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Taiwan's Lai to take helm in key flashpoint of US-China rivalry

Cindy Wang, Bloomberg News on

Published in News & Features

Taiwan’s Lai Ching-te is set to be sworn in as president of the democratic island, putting him right at the heart of a geopolitical rivalry involving the world’s two biggest powers.

The 64-year-old former kidney doctor and current vice president will take his oath in the Presidential Office in Taipei on Monday morning. His inaugural address afterward will be closely watched for signs of how he will navigate the complex relationship between America and China, which has called him an “instigator of war” and pledged to bring Taiwan under its control someday, by force if necessary.

In the speech, Lai will indicate that he and his team will build on the policies of the outgoing president, Tsai Ing-wen, said officials in the Presidential Office who asked not to be identified discussing the matter, reiterating a vow he’s repeatedly made to ensure a level of continuity.

They added that he’d indicate he would cooperate with allies, as Tsai has done, to deal with military and diplomatic pressure from China. He’d pledge to maintain the status quo in the Taiwan Strait, they added.

Taipei’s relations with Beijing have become more pressing as China has stepped up military activity near Taiwan, raising the specter of a conflict. President Joe Biden has repeatedly said the U.S. would defend the self-governing island of 23 million people from any attack by China. Bloomberg Economics estimates a war over Taiwan would cost around $10 trillion, equal to about 10% of global GDP, dwarfing the blow from Ukraine, Covid-19 and the global financial crisis.

A key thing to watch for Lai in the early days of his administration is how he handles the issue of the “1992 Consensus” — an agreement between Beijing and the opposition Kuomintang that there is only one China, although each side has a different interpretation of the meaning.

Tsai refused to acknowledge that deal early in her tenure, prompting China to reject high-level talks with her for the past eight years. Lai has repeatedly indicated he will continue many of Tsai’s polices — including embracing the U.S. — a stance that means Taipei-Beijing relations will likely remain frosty in the coming years.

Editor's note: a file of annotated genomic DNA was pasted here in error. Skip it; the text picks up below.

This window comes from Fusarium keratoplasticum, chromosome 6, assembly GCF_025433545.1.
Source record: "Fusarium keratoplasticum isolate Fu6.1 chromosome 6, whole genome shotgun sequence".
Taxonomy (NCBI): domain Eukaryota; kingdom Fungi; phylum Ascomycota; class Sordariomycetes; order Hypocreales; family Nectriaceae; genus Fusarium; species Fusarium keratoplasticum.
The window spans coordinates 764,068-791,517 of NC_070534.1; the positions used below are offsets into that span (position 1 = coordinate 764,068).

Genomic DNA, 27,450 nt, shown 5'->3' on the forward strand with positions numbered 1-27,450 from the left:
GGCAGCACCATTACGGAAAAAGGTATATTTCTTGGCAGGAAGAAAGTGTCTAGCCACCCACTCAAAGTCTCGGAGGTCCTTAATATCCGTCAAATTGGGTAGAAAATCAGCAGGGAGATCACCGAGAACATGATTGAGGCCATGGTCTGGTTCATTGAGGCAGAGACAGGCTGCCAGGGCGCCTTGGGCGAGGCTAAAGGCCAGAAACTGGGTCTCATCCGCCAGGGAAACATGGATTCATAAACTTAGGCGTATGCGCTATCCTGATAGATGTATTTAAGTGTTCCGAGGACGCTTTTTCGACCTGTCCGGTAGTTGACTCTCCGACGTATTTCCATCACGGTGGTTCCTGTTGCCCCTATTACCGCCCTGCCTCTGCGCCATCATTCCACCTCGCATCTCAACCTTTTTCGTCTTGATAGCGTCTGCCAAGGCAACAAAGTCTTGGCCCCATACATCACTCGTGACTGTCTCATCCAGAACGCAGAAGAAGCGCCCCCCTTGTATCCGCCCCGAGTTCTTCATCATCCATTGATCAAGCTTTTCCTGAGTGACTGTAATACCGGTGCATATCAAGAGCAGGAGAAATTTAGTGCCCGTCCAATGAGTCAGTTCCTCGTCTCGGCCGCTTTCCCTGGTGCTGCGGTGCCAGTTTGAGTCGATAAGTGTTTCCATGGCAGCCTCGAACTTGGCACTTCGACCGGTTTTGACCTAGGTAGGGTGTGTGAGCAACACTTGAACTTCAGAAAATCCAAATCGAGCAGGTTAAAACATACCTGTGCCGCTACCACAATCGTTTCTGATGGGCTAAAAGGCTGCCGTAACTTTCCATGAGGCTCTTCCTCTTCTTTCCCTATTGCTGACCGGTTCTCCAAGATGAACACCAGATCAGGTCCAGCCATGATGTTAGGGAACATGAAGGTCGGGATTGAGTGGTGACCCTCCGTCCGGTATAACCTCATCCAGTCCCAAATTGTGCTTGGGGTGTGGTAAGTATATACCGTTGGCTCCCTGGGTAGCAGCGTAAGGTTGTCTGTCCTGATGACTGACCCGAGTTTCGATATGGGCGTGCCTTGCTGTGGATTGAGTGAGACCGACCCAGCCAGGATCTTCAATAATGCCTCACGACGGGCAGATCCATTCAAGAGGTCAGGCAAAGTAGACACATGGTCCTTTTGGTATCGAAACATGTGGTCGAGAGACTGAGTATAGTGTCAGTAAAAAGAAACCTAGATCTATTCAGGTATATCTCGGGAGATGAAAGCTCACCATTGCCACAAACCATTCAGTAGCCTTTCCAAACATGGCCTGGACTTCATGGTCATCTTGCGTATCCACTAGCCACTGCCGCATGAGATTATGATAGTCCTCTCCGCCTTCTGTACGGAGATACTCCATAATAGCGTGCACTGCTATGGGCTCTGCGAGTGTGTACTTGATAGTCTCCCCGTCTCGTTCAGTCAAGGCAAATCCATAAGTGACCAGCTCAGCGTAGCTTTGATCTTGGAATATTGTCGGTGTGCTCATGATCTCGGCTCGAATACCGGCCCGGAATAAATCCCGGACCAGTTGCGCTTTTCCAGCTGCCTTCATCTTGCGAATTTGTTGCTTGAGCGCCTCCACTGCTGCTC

Tensions across the Taiwan Strait have escalated significantly since mid-2022, when then-U.S. House Speaker Nancy Pelosi visited Taipei and met with top leaders. Beijing responded to that visit with military drills that involved a mock blockade and missiles flying over Taiwan.


After Lai’s election victory early this year, Taiwan’s security officials warned Beijing could step up its pressure on him once he takes charge, while also offering economic incentives to those who help further its goal of unification. On Wednesday, China said it would sanction five Taiwanese political commentators and roll out a law to punish “separatists.”

Lai’s time in office could also be complicated by the Kuomintang controlling the legislature, even as the economy keeps cruising along, thanks to an artificial intelligence boom that has boosted exports for semiconductors and servers.

KMT lawmakers are moving to expand their power in the legislature by pushing a bill that would require Lai to deliver a state of the nation address to them every year and make a separate appearance to answer their questions. Any officials found lying to lawmakers could face prison.

Highlighting how contentious Taiwan’s domestic politics may get during Lai’s term, lawmakers from the two main parties got in a physical tussle in the legislature over the KMT’s plans on Friday.

Lai will also touch on the challenges in the legislature in his speech on Monday, the officials in the Presidential Office said. He’ll also promise to develop the artificial intelligence ​​and semiconductor industries.

The KMT is China’s preferred negotiating partner on the island. Beijing has sought to deepen its ties to the party — undermining the government in Taipei — with moves such as hosting former President Ma Ying-jeou and currently serving lawmakers for visits.


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